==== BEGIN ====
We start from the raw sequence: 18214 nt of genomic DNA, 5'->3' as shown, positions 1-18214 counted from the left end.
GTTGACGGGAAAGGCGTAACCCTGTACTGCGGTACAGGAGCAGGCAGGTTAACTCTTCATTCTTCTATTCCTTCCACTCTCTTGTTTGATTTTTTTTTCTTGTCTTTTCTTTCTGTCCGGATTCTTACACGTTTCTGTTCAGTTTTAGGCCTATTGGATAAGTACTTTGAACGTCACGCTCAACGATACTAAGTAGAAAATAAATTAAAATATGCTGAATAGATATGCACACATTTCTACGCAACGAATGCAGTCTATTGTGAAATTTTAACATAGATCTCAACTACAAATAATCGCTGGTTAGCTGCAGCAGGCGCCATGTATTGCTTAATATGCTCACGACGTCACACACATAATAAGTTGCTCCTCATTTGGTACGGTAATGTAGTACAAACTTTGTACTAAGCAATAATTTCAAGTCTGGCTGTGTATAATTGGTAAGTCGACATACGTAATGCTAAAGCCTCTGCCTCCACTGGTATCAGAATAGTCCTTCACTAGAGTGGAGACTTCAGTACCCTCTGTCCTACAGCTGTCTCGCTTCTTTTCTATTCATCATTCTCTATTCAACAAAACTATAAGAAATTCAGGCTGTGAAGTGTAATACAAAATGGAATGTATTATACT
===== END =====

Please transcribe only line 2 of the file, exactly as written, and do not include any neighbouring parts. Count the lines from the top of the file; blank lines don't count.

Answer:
GTTGACGGGAAAGGCGTAACCCTGTACTGCGGTACAGGAGCAGGCAGGTTAACTCTTCATTCTTCTATTCCTTCCACTCTCTTGTTTGATTTTTTTTTCTTGTCTTTTCTTTCTGTCCGGATTCTTACACGTTTCTGTTCAGTTTTAGGCCTATTGGATAAGTACTTTGAACGTCACGCTCAACGATACTAAGTAGAAAATAAATTAAAATATGCTGAATAGATATGCACACATTTCTACGCAACGAATGCAGTCTATTGTGAAATTTTAACATAGATCTCAACTACAAATAATCGCTGGTTAGCTGCAGCAGGCGCCATGTATTGCTTAATATGCTCACGACGTCACACACATAATAAGTTGCTCCTCATTTGGTACGGTAATGTAGTACAAACTTTGTACTAAGCAATAATTTCAAGTCTGGCTGTGTATAATTGGTAAGTCGACATACGTAATGCTAAAGCCTCTGCCTCCACTGGTATCAGAATAGTCCTTCACTAGAGTGGAGACTTCAGTACCCTCTGTCCTACAGCTGTCTCGCTTCTTTTCTATTCATCATTCTCTATTCAACAAAACTATAAGAAATTCAGGCTGTGAAGTGTAATACAAAATGGAATGTATTATACT